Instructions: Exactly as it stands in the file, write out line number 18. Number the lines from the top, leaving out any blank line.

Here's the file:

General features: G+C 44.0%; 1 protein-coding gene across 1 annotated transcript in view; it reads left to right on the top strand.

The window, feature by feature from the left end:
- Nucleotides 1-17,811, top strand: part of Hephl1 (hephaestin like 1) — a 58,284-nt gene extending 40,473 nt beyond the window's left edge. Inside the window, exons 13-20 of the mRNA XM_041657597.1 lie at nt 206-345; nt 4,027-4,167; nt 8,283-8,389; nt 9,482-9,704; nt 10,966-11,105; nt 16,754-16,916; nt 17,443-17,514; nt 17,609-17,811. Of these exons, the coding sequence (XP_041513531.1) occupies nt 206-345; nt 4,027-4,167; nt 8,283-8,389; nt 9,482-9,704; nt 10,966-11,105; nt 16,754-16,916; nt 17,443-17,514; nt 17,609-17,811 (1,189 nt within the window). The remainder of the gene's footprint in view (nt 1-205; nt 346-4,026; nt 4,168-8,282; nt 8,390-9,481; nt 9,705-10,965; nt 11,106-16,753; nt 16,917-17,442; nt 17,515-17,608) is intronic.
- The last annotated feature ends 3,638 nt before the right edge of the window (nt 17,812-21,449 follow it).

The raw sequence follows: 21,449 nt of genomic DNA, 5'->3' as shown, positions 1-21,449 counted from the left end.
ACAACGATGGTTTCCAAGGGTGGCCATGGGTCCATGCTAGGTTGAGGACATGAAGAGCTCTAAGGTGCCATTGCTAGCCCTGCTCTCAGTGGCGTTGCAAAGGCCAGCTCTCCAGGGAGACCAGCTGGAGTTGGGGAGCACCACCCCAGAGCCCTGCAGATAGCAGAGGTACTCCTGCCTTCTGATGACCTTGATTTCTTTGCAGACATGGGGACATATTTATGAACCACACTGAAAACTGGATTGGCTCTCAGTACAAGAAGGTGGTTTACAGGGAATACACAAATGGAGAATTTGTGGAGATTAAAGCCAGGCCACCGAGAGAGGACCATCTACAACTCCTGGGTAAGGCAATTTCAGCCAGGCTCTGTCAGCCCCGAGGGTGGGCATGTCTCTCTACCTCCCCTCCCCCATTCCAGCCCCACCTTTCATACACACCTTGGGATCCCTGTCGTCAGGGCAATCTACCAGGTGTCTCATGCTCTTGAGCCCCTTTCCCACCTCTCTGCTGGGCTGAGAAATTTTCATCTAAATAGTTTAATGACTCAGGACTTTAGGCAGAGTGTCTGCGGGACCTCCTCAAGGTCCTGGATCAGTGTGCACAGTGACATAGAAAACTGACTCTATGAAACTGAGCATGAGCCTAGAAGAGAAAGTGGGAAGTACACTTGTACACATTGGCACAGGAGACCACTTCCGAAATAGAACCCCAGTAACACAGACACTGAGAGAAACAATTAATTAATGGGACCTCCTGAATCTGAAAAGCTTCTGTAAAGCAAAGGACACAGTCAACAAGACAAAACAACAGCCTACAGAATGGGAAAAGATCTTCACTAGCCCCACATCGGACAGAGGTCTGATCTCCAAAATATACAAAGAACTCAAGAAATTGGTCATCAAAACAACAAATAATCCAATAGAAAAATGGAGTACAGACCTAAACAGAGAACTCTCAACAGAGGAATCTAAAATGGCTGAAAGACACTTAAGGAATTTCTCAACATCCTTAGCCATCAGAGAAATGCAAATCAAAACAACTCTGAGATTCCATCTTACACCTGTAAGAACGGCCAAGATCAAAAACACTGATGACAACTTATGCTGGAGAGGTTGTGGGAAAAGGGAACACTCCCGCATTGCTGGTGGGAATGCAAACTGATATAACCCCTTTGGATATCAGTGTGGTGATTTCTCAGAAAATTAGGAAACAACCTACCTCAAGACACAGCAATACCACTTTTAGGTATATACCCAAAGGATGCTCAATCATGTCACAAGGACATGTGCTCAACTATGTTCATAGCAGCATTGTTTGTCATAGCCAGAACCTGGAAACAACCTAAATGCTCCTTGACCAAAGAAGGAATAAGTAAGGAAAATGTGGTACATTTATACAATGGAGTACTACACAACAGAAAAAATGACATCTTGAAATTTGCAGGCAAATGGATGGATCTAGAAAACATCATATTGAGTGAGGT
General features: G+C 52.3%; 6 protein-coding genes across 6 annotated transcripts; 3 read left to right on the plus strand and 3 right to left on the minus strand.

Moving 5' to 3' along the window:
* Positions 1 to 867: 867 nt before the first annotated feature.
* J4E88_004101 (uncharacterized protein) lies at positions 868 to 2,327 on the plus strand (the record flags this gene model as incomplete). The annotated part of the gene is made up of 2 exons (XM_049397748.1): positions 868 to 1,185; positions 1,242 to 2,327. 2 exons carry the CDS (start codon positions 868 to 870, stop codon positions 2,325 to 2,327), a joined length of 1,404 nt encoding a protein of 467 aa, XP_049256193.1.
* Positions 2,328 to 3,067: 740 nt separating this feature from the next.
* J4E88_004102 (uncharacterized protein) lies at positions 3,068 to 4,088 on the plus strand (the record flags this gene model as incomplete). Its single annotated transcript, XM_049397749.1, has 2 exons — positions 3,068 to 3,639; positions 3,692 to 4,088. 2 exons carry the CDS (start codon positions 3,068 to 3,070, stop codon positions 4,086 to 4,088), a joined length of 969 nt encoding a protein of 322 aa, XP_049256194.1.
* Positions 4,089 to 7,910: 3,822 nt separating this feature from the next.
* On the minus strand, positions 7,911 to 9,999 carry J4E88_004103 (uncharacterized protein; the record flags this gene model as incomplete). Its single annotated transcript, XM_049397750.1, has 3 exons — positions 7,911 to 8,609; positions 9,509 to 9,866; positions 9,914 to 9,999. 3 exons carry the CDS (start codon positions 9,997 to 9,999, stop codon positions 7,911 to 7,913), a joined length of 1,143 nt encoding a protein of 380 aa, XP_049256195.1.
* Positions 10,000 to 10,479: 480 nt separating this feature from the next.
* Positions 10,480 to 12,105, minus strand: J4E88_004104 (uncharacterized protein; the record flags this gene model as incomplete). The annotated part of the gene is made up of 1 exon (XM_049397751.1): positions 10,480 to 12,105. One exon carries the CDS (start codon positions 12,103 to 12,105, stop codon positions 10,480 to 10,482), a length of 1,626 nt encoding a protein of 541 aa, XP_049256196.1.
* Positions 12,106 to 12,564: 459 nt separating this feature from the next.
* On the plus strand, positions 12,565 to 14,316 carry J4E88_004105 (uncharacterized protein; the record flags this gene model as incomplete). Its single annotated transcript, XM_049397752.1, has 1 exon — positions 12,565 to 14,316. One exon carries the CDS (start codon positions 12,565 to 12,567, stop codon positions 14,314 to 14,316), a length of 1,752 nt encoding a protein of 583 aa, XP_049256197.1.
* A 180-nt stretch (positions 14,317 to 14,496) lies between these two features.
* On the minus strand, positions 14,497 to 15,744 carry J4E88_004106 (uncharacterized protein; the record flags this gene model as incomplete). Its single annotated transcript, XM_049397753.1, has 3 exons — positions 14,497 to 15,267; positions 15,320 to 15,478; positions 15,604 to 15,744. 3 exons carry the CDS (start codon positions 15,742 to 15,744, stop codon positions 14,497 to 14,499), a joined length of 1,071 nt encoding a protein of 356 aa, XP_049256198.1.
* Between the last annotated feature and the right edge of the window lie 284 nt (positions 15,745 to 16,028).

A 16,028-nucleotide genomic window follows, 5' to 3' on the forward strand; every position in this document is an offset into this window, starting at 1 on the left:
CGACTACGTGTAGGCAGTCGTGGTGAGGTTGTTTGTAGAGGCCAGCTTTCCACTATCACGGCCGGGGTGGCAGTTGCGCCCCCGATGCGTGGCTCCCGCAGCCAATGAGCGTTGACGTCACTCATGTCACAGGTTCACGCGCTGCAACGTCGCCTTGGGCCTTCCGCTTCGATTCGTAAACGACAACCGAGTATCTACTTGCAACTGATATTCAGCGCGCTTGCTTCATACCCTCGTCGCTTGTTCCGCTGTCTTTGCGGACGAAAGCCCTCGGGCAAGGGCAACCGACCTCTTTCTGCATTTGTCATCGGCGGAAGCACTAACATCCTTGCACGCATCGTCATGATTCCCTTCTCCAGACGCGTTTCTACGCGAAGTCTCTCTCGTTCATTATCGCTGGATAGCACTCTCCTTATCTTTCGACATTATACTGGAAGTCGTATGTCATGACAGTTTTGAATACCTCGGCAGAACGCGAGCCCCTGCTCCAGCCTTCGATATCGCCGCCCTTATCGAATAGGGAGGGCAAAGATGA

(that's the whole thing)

* On the plus strand, positions 12,565 to 14,316 carry J4E88_004105 (uncharacterized protein; the record flags this gene model as incomplete). Its single annotated transcript, XM_049397752.1, has 1 exon — positions 12,565 to 14,316. One exon carries the CDS (start codon positions 12,565 to 12,567, stop codon positions 14,314 to 14,316), a length of 1,752 nt encoding a protein of 583 aa, XP_049256197.1.